WASHINGTON — Wayne Rooney is just three and a half months into his tenure with D.C. United, but it feels like he's been around for longer.
The Englishman did so much to revitalize Major League Soccer's original superpower this season, yet fit into the locker room so seamlessly, that it's easy to forget United had just two wins all year when he arrived in mid-July.
In the months thereafter, United rocketed so far up the standings that they clinched a playoff berth with a week to go in the regular season. After languishing in last place in early summer, D.C. finished fourth in the Eastern Conference, earning a first-round home game. Though their season ended with a penalty shootout loss to the Columbus Crew at Audi Field, Rooney fully earned his status as a finalist for this year's MVP award.
Rooney, who turned 33 this month, scored 12 goals in 21 games for D.C. this year — including eight goals in the seven-game late-season homestand that helped them vault up the standings. The goals came in all shapes and sizes, from tap-ins to volleys to a spectacular 35-yard free kick against Toronto FC that went viral worldwide.
"This is what he seems to love to do: just play and win," said United manager Ben Olsen, a Harrisburg-area native, after the aforementioned Toronto game. "His habits are so contagious to some of our young guys, how to go about the game and make the right play and dig in when you need to. … Nobody else can look at that and not follow his lead."
As proof, look at Rooney's signature play in D.C. to date. It isn't a goal, but a half-the-field sprint to steal the ball before launching an attack that a teammate finished.
That teammate, Luciano Acosta, has also been key to United's success — and to Rooney's success individually. A smart Argentine playmaker, he has 10 goals and 17 assists, and works especially well with Rooney.
"We just enjoy playing with each other. We both play to each other's strengths," Rooney told reporters after a late-season win over New York City FC that clinched the playoff berth. "He's the one who's going to get ball and run at defenders. … He comes in a bit away from the goal, [I] give him the ball, and then get in the box. It's great to play with players like that, because you know they are always going to create your chances and create chances for themselves."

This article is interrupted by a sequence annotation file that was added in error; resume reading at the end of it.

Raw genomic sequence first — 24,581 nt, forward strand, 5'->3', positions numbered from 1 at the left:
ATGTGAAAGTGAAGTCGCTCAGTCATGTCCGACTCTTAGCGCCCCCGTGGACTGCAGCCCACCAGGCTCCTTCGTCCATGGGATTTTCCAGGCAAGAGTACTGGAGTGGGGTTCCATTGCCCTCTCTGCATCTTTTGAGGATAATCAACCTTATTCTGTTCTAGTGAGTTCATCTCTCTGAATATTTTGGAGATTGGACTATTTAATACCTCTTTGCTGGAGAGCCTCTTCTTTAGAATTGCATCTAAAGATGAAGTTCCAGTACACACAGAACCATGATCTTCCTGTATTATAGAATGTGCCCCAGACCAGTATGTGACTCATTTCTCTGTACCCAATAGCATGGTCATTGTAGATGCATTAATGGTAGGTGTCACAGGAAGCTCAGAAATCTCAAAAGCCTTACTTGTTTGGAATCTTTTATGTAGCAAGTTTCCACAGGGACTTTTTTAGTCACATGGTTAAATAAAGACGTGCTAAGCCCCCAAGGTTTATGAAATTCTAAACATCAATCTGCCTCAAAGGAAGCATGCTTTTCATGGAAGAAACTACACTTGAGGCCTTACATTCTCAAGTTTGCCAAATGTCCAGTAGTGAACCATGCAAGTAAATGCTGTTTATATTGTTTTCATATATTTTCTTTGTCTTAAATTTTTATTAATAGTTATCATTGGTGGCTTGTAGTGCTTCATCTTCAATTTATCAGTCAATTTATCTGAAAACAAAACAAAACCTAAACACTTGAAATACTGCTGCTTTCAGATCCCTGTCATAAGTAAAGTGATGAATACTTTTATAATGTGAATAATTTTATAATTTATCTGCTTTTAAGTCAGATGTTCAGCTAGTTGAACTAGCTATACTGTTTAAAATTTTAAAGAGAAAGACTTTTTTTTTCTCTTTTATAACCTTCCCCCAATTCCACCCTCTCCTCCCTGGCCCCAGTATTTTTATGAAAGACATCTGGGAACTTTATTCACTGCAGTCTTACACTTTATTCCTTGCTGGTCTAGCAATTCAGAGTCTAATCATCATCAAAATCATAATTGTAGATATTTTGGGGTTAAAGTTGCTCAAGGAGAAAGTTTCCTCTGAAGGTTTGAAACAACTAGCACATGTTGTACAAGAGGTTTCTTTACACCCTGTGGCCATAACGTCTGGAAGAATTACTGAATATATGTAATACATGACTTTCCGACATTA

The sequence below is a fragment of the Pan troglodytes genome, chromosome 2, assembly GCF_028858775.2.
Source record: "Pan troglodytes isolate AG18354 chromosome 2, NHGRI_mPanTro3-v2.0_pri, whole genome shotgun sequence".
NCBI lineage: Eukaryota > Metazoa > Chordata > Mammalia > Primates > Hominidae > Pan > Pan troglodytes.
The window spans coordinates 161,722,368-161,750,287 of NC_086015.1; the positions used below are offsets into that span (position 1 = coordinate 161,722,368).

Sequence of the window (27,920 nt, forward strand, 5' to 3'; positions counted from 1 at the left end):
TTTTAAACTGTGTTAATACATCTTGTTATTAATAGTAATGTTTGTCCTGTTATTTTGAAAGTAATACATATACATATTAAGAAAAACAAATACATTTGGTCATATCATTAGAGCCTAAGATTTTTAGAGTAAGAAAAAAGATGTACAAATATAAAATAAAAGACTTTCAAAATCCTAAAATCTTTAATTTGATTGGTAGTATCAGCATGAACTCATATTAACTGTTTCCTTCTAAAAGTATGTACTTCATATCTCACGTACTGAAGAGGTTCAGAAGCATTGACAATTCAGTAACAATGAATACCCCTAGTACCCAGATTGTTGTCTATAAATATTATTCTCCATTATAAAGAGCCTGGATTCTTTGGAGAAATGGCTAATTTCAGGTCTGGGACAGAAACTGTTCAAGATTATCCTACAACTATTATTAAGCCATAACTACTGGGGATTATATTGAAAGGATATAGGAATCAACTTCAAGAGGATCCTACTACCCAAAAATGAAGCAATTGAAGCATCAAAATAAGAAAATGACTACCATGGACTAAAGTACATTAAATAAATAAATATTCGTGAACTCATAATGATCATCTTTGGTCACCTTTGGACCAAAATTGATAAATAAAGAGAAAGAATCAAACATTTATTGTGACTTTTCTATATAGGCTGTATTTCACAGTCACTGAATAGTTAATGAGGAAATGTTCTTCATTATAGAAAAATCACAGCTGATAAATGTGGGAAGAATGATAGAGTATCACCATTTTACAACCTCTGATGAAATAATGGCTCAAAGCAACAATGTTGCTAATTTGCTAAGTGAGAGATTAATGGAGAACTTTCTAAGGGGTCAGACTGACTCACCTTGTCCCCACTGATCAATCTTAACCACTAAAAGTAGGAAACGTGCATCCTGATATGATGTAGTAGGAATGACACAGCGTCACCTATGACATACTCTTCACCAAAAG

The new stadium mattered, too, in part because of how it affected United's schedule. After playing two early-season games at other local venues, they played 15 times at Audi Field from July 14 through the end of the regular season.
While Rooney helped fill the stands, his celebrity status wasn't the only reason D.C. signed him. The team needed not just a star, but also someone who would help restore their tradition of trophies.
D.C. won three of MLS' first four championships, from 1996 to 1999. In 1998, it won the Concacaf regional title and a series against the South American champion that made the team the king of the Western hemisphere. And the city has been long accustomed to hosting soccer stars.
Marco Etcheverry and John Harkes led those early title-winners. In 2003, Hristo Stoichkov made United his last stop 11 years after he won the European Cup with Barcelona. A year later, it was Freddy Adu's first stop as the most-hyped 14-year-old in American soccer history. And before all of them, Dutch legend Johan Cryuff called the city home in the NASL era.
In this decade, there have been no stars and just one title: the 2013 U.S. Open Cup. Crowds that used to be among MLS' biggest became some of its smallest, sapping the soul from RFK Stadium's famed bouncing bleachers.
This year, the soccer spotlight finally returned to the nation's capital. The noise and color of the playoff game's atmosphere brought some old-school echoes to D.C.'s sleek new home.
Yet while Rooney was a big reason for the acclaim, he didn't go chasing headlines. Unlike MLS' other marquee imports this year, he doesn't have Zlatan Ibrahimović's outsized ego or Carlos Vela's Hollywood looks.
Compare Rooney to Washington's other big sports stars, too. The exuberance that defines Bryce Harper and Alex Ovechkin isn't his style. In fact, Rooney's loudest pronouncement so far has been how happy he is to live in a quiet suburb with his wife and children.
In turn, Washington hasn't made Rooney into a spectacle. A city of diplomats and politicians doesn't find Rooney's global fame curious in the way that some Philadelphians do with Ben Simmons and Joel Embiid.
Nor does Olsen, who played for United from 1998 to 2009 and became their head coach a year later. But that doesn't mean he isn't enjoying it.
"This has been a lot of fun the last two months," he said at the height of his team's surge.